Commercial passenger aircraft and avionics being developed to adapt to environmentally friendly fuels

July 29, 2021
Commercial passenger aircraft and avionics set to go green

WASHINGTON – The future of air travel looks to be faster and more environmentally friendly as the industry looks to balance consumer demand alongside "green" goals. Avionics to support environmentally friendly aircraft is in development.

Airlines for America (A4A) in Washington, the industry trade organization representing the leading U.S. airlines, announced the commitment of its member carriers to work across the aviation industry and with government leaders in a partnership to achieve net-zero carbon emissions by their aircraft and avionics by 2050. Likewise, Europe's aviation sector has announced the same goal, which they call "Destination 2050."

A4A members include Alaska Airlines, American Airlines, Atlas Air, Delta Air Lines, FedEx, Hawaiian Airlines, JetBlue Airways, Southwest Airlines, United Airlines, and UPS. Air Canada is an associate member.

A4A carriers pledged to work toward an expansion of the production and deployment of commercially viable sustainable aviation fuel (SAF) to make 2 billion gallons of SAF available to U.S. passenger aircraft operators in 2030.

Related: Analysis: 300 aircraft sold last week for tens of billions of dollars; is this a down-economy?

This spring, the French foursome of Air France-KLM, Total, Groupe ADP, and Airbus joined forces on the first long-haul flight powered by SAF.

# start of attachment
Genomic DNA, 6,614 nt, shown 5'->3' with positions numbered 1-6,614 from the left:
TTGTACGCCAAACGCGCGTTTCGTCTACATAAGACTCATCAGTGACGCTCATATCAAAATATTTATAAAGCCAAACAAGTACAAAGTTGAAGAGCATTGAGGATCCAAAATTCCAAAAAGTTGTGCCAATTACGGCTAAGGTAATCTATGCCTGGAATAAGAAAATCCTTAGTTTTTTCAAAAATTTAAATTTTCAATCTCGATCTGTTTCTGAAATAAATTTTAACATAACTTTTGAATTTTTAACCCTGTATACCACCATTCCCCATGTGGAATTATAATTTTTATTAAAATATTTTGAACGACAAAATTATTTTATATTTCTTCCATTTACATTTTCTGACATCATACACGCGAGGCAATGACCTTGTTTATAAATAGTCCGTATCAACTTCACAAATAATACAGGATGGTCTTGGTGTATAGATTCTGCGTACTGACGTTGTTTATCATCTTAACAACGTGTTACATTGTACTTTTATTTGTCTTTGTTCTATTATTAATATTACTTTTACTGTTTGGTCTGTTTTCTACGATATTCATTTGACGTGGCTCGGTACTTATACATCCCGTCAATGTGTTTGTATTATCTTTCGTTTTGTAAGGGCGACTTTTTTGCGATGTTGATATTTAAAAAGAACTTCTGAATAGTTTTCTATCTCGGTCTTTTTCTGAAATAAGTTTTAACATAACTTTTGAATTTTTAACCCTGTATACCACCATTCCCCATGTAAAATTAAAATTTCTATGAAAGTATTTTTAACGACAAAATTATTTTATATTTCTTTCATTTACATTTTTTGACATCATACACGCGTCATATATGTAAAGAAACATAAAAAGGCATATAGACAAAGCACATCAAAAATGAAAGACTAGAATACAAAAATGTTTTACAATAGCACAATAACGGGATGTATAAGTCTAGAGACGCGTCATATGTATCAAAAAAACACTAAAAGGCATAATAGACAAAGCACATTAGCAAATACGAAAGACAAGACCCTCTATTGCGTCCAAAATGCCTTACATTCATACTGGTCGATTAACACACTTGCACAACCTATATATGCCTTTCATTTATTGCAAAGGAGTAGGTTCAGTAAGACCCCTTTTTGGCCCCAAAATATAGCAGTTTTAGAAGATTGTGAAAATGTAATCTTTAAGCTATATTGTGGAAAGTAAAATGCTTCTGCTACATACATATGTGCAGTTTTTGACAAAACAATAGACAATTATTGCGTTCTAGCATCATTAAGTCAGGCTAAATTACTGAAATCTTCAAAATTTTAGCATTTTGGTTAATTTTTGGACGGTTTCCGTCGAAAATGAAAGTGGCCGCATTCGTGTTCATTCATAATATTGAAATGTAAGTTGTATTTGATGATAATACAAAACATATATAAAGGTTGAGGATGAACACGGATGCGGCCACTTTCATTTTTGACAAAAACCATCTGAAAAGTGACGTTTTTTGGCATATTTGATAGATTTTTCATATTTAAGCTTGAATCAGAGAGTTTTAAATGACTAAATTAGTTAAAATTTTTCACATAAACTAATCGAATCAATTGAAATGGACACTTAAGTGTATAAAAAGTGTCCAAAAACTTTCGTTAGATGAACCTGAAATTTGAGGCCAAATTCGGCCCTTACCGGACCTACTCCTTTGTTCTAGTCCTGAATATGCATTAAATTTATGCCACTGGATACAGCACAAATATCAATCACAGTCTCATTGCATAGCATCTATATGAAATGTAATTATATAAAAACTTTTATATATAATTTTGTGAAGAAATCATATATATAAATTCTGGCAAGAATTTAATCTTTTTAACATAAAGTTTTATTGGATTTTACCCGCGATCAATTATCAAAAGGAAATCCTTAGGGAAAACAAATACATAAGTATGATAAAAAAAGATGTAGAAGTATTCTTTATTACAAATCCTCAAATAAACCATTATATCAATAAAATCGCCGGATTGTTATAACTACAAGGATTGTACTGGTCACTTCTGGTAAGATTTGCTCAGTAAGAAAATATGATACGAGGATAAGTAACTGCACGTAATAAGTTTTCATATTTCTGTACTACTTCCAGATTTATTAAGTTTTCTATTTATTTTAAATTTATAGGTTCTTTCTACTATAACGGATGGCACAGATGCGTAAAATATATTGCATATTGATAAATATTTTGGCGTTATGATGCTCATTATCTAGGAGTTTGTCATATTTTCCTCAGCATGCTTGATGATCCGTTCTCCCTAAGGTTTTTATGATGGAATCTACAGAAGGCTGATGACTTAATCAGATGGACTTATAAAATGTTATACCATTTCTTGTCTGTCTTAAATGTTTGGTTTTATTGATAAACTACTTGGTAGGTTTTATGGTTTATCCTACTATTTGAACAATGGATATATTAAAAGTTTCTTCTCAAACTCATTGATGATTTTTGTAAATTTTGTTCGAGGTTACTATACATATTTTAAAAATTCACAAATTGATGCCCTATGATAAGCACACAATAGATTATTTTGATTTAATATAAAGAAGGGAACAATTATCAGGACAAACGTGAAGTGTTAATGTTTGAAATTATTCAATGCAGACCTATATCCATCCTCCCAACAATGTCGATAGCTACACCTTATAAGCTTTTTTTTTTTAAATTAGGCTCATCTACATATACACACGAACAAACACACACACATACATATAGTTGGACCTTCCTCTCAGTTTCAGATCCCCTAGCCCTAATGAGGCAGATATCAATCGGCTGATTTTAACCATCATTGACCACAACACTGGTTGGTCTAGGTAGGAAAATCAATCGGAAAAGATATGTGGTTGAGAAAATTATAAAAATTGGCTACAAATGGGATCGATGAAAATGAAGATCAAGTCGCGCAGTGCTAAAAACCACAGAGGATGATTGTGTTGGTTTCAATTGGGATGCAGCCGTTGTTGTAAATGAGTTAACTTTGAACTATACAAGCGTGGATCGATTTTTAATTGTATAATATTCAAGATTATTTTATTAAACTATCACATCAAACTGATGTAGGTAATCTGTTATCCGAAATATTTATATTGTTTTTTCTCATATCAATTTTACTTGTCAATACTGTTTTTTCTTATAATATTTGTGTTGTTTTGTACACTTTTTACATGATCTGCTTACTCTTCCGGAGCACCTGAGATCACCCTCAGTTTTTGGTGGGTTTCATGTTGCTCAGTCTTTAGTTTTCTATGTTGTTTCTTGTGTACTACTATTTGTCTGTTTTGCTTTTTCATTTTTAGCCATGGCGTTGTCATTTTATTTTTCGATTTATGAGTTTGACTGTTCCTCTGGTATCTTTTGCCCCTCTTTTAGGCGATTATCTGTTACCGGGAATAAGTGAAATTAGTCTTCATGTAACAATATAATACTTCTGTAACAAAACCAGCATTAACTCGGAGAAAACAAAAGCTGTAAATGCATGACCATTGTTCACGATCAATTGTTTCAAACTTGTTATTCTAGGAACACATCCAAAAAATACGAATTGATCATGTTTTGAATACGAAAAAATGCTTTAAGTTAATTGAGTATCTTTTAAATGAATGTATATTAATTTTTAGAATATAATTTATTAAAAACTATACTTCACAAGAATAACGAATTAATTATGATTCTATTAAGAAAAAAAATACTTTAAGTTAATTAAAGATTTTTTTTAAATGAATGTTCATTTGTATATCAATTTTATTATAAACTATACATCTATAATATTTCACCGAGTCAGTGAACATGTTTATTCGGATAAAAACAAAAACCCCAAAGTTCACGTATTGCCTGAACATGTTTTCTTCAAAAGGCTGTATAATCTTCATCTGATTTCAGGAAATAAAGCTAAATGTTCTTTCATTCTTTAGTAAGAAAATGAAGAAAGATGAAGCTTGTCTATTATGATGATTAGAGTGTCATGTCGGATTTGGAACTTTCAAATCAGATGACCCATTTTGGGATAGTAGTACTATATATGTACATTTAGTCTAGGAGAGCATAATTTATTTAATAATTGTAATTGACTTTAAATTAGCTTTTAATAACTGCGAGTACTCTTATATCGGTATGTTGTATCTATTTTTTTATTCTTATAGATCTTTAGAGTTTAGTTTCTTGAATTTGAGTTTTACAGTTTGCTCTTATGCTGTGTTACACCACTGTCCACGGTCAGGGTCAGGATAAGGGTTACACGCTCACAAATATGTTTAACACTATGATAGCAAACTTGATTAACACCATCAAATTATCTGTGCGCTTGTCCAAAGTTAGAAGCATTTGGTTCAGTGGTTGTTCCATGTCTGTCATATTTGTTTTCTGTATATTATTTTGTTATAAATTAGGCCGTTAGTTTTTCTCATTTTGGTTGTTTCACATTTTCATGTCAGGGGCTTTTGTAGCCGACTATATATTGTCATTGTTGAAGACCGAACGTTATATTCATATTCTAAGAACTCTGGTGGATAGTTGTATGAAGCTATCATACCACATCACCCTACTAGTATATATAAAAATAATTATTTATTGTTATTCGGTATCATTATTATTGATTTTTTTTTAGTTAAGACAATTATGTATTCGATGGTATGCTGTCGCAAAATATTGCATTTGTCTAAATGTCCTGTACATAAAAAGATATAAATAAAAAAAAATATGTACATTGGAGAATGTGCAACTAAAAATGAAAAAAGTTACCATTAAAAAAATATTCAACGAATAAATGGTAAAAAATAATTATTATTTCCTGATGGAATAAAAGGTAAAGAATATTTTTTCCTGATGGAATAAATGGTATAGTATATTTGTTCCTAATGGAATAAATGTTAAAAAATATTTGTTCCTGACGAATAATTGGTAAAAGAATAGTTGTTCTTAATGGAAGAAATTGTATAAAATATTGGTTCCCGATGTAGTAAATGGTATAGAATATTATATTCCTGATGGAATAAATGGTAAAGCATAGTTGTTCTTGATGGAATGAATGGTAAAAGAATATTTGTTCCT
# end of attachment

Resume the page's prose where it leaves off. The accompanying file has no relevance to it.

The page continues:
The SAF biofuel on this flight came from waste and residue from used cooking oil, which was processed at the La Mède biorefinery in southern France and at the Oudalle factory near Le Havre, France, without using any virgin plant-based oil.

French legislation calls for aircraft to use at least 1 percent SAF by 2022 for all flights originating in France, ahead of a plan to ramp up gradually to 2 percent by 2025 and 5 percent by 2030.

Cleaner-burning jet fuels made from sustainable sources can produce 50 to 70 percent fewer ice crystal contrails at cruising altitude to reduce aviation's impact on the environment, according to research by NASA and the German Aerospace Center (DLR).

Related: Think twice about avoiding that window seat: a look aboard the Boeing 787 Dreamliner

"We know that contrail formation from jet exhaust has a larger, more immediate impact on climate than carbon dioxide emissions," says Richard Moore, a scientist at the Langley Research Center in Langley, Va. "This research shows we have an opportunity using alternative fuels to make immediate changes that could help the planet."

This spring, officials from Alaska Airlines and SkyNRG Americas pledged to increase investment in SAF.

SkyNRG Americas initially will focus on developing dedicated SAF production facilities to supply Western U.S. airports. These facilities will use commercially available technologies that enable the use of municipal solid waste and other waste-based inputs as feedstocks, as well as incorporating green hydrogen and renewable energy for minimizing carbon intensity.